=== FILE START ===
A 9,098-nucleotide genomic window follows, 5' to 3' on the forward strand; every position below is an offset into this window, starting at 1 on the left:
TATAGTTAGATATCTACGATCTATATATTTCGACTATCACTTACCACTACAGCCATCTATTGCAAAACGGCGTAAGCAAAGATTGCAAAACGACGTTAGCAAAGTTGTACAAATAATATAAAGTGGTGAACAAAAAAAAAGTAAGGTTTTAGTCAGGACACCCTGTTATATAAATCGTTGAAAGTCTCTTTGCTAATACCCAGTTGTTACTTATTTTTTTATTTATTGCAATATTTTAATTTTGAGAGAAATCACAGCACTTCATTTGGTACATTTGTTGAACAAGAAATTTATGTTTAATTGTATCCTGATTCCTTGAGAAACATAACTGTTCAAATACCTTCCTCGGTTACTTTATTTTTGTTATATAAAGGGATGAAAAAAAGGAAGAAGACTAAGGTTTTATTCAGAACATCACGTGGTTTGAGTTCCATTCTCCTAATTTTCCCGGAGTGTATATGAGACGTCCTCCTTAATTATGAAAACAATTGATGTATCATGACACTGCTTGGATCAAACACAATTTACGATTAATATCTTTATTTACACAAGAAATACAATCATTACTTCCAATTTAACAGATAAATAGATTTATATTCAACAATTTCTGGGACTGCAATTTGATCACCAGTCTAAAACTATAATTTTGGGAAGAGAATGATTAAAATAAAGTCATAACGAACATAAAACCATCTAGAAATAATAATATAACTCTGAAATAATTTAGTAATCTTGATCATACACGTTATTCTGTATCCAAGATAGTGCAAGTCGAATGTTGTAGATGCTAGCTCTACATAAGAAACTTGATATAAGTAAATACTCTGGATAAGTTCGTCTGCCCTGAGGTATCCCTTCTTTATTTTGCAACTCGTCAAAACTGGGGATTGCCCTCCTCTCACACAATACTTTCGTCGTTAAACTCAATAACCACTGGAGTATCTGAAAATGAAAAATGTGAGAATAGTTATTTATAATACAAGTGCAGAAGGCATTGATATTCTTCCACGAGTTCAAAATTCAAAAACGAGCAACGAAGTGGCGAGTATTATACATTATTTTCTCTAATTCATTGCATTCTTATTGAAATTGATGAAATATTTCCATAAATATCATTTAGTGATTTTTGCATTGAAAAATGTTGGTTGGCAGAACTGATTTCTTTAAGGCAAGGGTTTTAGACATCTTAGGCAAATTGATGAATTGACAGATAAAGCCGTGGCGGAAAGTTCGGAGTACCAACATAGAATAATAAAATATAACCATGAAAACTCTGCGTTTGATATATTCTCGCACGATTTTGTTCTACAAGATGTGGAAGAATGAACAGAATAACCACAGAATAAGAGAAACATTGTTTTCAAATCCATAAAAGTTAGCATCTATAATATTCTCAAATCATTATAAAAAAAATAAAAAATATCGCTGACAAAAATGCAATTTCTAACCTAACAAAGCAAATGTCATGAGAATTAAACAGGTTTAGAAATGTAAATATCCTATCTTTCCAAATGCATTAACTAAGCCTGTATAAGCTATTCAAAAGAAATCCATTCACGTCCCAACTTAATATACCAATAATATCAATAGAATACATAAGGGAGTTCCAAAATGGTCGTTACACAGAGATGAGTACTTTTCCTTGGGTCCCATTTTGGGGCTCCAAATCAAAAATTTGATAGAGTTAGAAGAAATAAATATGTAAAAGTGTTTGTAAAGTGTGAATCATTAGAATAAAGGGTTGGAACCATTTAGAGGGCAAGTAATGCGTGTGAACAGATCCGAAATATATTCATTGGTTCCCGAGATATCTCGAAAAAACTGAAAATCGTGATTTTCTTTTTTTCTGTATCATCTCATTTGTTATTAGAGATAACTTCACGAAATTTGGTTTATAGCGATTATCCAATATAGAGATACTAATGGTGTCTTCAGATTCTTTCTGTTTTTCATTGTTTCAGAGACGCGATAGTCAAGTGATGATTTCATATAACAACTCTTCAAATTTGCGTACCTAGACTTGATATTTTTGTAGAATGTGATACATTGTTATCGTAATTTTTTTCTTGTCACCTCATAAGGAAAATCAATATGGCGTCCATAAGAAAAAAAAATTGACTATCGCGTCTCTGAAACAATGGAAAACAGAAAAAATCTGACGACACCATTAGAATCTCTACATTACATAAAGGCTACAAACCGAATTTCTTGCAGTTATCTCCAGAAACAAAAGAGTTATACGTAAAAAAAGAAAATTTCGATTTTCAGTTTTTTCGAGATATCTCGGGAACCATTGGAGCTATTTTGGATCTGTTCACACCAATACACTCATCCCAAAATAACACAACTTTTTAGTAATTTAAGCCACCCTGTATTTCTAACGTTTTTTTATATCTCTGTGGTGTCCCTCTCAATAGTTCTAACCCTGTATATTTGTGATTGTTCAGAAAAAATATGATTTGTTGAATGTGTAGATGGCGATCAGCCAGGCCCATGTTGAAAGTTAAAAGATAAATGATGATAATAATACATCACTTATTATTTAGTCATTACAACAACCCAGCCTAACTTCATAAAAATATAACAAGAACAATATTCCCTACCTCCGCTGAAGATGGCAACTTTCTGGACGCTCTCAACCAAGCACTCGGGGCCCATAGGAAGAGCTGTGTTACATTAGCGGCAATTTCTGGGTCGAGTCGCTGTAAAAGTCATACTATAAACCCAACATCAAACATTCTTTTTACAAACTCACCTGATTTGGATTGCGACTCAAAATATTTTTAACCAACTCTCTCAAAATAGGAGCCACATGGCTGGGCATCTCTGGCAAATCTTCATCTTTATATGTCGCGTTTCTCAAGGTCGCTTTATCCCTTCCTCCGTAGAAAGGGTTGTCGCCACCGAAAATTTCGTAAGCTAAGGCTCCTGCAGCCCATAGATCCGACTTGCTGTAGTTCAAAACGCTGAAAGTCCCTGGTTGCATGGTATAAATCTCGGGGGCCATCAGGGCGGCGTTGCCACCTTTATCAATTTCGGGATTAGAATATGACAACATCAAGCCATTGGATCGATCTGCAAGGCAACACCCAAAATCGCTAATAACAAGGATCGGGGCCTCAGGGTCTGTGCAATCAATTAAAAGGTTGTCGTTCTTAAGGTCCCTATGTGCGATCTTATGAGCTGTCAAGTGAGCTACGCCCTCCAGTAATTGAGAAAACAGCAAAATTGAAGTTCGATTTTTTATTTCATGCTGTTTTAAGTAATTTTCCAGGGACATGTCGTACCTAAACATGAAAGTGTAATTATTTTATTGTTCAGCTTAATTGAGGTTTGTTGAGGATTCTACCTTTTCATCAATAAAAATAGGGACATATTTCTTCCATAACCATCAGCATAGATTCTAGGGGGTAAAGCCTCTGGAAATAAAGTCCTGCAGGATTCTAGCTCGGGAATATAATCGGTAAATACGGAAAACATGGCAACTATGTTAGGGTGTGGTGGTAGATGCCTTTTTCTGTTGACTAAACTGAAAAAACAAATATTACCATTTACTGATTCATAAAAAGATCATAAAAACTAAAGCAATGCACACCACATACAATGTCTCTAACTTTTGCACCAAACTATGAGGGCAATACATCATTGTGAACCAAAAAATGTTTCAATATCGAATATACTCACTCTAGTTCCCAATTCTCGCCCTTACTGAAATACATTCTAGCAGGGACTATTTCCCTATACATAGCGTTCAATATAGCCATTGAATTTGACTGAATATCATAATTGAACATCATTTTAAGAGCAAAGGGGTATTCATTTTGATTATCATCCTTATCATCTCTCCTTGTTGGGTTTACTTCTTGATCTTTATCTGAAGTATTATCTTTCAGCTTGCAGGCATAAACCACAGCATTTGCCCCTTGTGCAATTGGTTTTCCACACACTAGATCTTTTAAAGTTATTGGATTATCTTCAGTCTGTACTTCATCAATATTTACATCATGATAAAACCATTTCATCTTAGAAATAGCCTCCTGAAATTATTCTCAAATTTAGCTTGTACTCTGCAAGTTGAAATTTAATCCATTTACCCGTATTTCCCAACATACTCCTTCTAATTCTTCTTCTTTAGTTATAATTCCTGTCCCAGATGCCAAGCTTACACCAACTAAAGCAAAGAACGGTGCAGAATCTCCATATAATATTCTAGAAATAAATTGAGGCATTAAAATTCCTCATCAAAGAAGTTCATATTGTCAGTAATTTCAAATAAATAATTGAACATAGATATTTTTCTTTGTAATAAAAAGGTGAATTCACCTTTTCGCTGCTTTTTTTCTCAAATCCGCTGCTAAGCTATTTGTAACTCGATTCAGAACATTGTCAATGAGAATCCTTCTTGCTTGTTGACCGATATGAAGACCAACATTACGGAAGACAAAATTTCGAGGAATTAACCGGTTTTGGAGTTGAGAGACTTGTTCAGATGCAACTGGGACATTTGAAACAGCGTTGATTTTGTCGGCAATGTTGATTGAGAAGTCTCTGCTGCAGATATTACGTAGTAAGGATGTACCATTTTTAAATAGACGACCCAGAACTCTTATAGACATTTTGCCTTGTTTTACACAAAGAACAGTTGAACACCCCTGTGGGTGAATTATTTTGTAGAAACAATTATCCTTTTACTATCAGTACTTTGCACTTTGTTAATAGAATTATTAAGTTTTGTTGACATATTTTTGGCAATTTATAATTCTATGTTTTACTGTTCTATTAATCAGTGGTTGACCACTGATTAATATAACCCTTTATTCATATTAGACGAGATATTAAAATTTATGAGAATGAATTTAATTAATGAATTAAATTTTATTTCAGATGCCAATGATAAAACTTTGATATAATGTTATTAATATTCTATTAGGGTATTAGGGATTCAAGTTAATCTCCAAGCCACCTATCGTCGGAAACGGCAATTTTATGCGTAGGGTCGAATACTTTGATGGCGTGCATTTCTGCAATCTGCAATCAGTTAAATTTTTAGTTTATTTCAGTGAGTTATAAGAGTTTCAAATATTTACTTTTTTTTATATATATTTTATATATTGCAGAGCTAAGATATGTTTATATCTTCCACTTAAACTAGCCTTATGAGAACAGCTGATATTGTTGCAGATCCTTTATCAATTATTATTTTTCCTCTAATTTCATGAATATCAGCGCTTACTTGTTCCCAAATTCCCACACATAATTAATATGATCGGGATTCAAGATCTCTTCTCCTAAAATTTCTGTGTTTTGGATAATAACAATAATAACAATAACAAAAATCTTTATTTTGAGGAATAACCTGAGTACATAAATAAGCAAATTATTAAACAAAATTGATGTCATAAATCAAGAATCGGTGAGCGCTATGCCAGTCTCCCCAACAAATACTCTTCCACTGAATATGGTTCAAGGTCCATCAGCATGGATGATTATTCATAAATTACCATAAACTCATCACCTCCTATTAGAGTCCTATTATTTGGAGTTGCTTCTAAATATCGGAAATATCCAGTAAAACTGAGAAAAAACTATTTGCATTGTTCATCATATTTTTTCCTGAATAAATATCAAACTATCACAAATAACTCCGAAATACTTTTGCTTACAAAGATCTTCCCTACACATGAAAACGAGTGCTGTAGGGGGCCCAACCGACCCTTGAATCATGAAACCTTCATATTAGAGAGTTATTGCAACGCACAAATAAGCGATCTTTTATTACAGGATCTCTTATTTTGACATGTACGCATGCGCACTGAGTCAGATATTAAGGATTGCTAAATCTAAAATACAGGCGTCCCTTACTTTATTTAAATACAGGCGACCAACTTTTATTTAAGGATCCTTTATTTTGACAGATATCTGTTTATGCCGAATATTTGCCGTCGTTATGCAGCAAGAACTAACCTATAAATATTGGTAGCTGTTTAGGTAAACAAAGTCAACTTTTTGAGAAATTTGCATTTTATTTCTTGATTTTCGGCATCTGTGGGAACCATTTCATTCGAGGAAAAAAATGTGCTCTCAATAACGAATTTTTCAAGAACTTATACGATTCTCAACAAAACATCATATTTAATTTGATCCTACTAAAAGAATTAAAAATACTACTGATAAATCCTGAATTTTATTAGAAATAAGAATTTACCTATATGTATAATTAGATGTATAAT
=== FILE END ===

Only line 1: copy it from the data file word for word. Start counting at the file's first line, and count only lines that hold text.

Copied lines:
A 9,098-nucleotide genomic window follows, 5' to 3' on the forward strand; every position below is an offset into this window, starting at 1 on the left: